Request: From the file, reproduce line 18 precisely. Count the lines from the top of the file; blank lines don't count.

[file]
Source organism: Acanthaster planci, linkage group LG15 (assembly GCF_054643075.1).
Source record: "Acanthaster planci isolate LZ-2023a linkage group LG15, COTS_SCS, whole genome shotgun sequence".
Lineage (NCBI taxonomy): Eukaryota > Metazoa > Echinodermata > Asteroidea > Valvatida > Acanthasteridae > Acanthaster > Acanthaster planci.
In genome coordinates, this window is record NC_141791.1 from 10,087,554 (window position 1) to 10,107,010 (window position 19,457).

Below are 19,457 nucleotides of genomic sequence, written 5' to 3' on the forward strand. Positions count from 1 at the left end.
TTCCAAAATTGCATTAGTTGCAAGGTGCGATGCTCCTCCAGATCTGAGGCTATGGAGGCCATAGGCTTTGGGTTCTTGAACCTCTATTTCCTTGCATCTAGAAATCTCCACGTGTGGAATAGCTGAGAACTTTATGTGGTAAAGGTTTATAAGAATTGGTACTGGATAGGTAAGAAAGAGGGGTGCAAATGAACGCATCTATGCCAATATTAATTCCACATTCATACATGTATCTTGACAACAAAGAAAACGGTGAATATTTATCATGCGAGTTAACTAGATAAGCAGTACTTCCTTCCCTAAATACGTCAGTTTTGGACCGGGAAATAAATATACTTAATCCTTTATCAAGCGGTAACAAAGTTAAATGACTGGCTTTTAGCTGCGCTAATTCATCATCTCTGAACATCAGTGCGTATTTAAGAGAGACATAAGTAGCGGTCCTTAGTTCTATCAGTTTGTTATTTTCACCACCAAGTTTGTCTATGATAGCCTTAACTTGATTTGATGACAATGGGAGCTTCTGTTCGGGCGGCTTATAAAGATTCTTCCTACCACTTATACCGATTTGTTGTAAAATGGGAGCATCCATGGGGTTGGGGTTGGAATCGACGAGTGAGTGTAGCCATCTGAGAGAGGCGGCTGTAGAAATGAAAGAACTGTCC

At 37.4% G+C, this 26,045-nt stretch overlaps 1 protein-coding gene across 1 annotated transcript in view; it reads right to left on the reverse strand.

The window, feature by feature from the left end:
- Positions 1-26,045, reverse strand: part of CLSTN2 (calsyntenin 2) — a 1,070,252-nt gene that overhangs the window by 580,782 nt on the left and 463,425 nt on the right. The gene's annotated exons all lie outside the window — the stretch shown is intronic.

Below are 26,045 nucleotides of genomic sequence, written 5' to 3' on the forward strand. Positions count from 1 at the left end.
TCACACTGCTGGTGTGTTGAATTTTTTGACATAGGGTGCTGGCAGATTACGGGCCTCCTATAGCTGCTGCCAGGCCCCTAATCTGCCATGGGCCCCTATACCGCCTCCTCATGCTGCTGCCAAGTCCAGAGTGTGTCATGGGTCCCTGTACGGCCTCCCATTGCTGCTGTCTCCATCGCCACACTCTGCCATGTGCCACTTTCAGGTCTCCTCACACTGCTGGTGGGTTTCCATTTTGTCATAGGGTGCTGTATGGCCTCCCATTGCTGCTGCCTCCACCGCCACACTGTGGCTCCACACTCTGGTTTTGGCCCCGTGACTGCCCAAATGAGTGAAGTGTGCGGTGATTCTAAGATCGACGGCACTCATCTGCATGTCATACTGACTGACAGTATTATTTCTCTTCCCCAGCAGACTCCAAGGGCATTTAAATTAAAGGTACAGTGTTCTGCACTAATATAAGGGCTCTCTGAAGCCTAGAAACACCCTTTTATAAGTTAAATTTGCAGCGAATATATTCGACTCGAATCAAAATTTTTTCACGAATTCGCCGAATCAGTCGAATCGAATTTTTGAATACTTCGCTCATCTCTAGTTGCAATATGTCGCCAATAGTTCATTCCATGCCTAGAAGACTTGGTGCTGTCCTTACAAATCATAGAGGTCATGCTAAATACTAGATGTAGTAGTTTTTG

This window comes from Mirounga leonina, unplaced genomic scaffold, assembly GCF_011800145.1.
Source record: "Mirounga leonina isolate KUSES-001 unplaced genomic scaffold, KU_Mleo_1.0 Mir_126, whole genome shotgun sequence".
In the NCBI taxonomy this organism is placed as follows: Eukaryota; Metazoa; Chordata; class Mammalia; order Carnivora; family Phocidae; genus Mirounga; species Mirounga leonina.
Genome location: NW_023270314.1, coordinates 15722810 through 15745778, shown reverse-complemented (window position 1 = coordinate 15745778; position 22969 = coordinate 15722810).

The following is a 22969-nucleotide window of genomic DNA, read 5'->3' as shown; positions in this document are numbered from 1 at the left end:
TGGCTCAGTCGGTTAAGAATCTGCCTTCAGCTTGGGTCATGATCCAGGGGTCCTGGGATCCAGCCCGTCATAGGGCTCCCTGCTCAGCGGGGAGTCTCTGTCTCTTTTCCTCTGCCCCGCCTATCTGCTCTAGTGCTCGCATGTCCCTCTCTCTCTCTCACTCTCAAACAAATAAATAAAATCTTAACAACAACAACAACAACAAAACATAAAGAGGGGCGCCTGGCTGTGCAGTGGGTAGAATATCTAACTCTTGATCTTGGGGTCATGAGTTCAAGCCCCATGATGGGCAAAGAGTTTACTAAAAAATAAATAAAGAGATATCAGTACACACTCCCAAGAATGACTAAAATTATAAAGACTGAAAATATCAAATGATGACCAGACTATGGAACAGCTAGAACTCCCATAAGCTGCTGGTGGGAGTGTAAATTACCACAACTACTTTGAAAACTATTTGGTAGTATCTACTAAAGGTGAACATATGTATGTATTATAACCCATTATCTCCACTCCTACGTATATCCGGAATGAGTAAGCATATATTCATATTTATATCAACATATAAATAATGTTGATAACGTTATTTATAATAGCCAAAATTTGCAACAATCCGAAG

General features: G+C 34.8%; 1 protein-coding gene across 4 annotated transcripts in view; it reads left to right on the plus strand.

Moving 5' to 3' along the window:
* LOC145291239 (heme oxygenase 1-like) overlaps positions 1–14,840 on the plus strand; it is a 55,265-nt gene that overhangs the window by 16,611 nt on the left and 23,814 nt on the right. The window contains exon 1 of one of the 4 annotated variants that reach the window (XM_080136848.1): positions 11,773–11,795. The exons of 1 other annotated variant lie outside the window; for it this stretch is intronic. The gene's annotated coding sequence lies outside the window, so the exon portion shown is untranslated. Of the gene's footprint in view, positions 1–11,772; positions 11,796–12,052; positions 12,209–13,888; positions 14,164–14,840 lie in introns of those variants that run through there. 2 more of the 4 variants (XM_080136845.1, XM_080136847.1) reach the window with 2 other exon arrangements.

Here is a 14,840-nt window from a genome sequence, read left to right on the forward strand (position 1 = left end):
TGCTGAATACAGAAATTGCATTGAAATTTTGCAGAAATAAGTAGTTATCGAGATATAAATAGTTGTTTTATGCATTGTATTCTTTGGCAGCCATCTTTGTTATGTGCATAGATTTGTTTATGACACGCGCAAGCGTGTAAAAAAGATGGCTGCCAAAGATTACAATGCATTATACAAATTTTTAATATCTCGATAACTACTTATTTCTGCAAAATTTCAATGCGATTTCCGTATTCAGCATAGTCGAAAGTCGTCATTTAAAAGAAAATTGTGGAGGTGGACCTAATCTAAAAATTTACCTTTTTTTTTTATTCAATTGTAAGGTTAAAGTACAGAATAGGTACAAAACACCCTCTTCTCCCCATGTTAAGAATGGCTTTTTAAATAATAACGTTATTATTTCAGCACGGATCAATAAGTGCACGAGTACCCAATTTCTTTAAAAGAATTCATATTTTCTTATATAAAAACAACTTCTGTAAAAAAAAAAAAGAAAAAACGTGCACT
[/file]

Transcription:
General features: G+C 34.8%; 1 protein-coding gene across 4 annotated transcripts in view; it reads left to right on the plus strand.